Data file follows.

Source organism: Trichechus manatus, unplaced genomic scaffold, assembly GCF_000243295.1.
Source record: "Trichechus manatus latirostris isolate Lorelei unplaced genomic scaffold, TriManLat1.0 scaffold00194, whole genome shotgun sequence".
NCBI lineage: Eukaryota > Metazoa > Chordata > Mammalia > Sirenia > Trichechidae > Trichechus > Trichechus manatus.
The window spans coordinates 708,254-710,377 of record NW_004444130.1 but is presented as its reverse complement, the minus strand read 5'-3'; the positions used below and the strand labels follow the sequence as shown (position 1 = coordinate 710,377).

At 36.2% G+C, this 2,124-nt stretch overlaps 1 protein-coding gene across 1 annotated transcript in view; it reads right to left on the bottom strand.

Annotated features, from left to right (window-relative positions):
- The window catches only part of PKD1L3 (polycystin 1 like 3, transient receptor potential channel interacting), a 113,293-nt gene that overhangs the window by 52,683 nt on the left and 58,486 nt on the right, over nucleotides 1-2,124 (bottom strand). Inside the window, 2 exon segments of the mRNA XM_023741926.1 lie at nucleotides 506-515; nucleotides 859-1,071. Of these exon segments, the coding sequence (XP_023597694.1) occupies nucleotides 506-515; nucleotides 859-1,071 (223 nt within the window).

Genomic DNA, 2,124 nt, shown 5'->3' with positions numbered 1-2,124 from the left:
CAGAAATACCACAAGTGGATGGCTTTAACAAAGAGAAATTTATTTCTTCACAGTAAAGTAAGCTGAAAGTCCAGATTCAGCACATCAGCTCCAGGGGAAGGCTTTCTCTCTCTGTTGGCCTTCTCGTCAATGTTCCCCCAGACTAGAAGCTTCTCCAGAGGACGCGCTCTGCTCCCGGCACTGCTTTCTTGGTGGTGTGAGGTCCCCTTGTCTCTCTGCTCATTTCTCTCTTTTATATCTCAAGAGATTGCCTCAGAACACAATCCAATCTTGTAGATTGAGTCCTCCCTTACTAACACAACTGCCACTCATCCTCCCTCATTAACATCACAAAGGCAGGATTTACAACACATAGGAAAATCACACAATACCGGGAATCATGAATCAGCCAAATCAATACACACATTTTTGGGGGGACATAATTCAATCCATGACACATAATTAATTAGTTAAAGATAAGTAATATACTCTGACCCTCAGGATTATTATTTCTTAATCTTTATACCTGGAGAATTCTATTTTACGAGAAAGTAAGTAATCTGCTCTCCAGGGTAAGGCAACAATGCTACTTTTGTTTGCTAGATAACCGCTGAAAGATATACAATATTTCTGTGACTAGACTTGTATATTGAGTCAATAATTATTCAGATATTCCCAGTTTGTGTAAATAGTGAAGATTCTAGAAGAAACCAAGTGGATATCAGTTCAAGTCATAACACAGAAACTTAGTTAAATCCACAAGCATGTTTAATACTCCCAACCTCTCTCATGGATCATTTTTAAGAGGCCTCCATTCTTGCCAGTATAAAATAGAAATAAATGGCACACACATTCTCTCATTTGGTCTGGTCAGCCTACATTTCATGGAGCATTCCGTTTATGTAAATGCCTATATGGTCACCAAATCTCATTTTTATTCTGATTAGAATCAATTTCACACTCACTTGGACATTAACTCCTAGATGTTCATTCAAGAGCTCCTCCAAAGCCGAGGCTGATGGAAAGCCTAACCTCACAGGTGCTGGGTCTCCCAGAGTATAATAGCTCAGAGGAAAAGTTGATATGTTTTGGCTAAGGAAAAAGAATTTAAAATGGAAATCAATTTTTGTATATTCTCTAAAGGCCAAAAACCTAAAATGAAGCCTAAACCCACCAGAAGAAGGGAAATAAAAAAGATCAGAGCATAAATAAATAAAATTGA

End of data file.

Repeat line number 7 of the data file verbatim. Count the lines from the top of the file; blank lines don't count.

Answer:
- The window catches only part of PKD1L3 (polycystin 1 like 3, transient receptor potential channel interacting), a 113,293-nt gene that overhangs the window by 52,683 nt on the left and 58,486 nt on the right, over nucleotides 1-2,124 (bottom strand). Inside the window, 2 exon segments of the mRNA XM_023741926.1 lie at nucleotides 506-515; nucleotides 859-1,071. Of these exon segments, the coding sequence (XP_023597694.1) occupies nucleotides 506-515; nucleotides 859-1,071 (223 nt within the window).